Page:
This multi-authored book provides comprehensive coverage of the immunology of the mycobacterioscs. Affronti begins the book with a thorough review of mycobacterial antigens, beginning with Koch's Old Tuberculin and ranging to modern recombinant DNA-based peptides. As yet there are no specific tests useful for the clinical diagnosis of tuberculosis. Kato and Yamamoto discuss the adjuvant and immunogenic moieties of Mycobacterium tuberculosis in relation to pathogenicity. Buschman and Skamene review natural resistance and acquired immunity to M. tuberculosis. In mice host resistance to the growth of mycobacteria and other intracellular pathogens in vivo is under the control of a single genetic locus, the Bcg gene. The mechanism of resistance seems to involve macrophages that are already primed for activation in resistant animals. In addition to this innate resistance, there also seems to be a tuberculosis susceptibility gene which is HLA-DR2 associated in humans, as is the case with tuberculoid leprosy. Scordamaglia, Bagnasco and Canonica discuss the classic immune response to mycobacteria. Crowle outlines results of studies with human mononuclear phagocyte cultures infected with M. tuberculosis in vitro. Moore discusses granulomatous inflammation. Of interest, most mice that have the Bcgr gene resist infection but do not develop delayed hypersensitivity or granulomatous inflammation after BCG challenge. Kaufmann and de Libero review cytolytic T cells in M. tuberculosis infections. As in viral infections, class I restricted, M. tuberculosis-reactive CD8 lymphocytes seem to function to lyse the host cell bearing the intracellular parasite and thereby inhibit mycobacterial growth. Lagrange and Hurtrel outline the immunological perturbations in mycobacterial infections. The regulatory mechanisms of the immune system are basically the same in all mycobacterial infections, but vary depending upon the genetic and environmental predispositions of the hosts and the pathogenicity of the infecting mycobacteria. Orme reviews anergy in experimental mycobacterial infections in mice. A variety of suppressor cells can be demonstrated in vitro from animals which arc mounting a powerful acquired immune response in vivo. Nakamura and Tokunaga discuss suppressor cells. High doses of BCG or AI. tuberculosis induce an anergic state associated with suppressor T cells, suppressor macrophages, or both. The various mechanisms of immunosuppression arc outlined, and it is pointed out that suppressor mechanisms are important for homeostasis. Ellner reviews the immunoregulatory function of mononuclear phagocytes. Campa, Marelli and Benedettini outline the role of B lymphocytes and antibodies in the regulation of cell-mediated immune responses to BCG. At least three types of cells are involved in the suppression of the delayed-type hypersensitivity to BCG in mice infected intravenously: anti-PPD B lymphocytes, anti-Id B lymphocytes, and T lymphocytes. Sultzer reviews polyclonal lymphocyte activation by M. tuberculosis. Tuberculin, aside from its antigenic properties, is a nonspecific B lymphocyte mitogen. Myrvik, Leake and Goren outline the mechanisms of toxicity of M. tuberculosis for macrophages. Virulent strains can fragment or disrupt the phagosomal membrane and escape into the cytoplasm of macrophages. Orbach-Arbouys reviews mycobacterium-induced suppressor cells. Smith, Wiegehaus and Edwards discuss the protective effects of BCG vaccination against tuberculosis. BCG may protect against endogenous reactivation tuberculosis but not against exogenous reinfection tuberculosis. Protection in a BCG-vaccinated individual seems to be due to interference with the bacillemia accompanying the first infection with virulent tubercle bacilli in a nonvaccinated person. Stead and Dutt outline the changes occurring in clinical tuberculosis. Collins discusses M. avium complex infections and immunodeficiency.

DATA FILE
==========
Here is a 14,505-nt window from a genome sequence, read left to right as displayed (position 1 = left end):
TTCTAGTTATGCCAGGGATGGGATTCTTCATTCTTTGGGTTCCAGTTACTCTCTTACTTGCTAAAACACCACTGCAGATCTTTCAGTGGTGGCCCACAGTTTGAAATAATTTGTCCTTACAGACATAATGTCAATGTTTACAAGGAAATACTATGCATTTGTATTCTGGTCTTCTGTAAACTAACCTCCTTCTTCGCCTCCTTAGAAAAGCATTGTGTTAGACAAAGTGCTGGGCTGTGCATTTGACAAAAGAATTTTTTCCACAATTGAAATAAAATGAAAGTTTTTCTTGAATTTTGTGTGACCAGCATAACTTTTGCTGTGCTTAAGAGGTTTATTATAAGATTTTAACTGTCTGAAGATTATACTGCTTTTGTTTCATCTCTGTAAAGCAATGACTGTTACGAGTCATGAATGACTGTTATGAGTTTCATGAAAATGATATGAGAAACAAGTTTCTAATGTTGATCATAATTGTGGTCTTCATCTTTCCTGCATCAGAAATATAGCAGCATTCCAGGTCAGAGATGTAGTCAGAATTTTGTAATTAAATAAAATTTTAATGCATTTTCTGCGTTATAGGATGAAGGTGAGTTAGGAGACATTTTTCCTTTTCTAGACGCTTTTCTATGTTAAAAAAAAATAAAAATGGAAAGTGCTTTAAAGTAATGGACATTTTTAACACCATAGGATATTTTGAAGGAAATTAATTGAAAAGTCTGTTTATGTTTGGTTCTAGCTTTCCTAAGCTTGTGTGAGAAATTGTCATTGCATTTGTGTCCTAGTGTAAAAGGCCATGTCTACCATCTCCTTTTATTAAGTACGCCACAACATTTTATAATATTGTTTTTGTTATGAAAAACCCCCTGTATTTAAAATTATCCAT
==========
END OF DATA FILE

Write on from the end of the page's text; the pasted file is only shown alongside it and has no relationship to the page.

The book contains a wealth of information for the student of M. tuberculosis. Much of the information is of interest primarily to laboratory-based researchers. The book provides a convenient summary of the current state of the art against which future advances can be compared. - RCH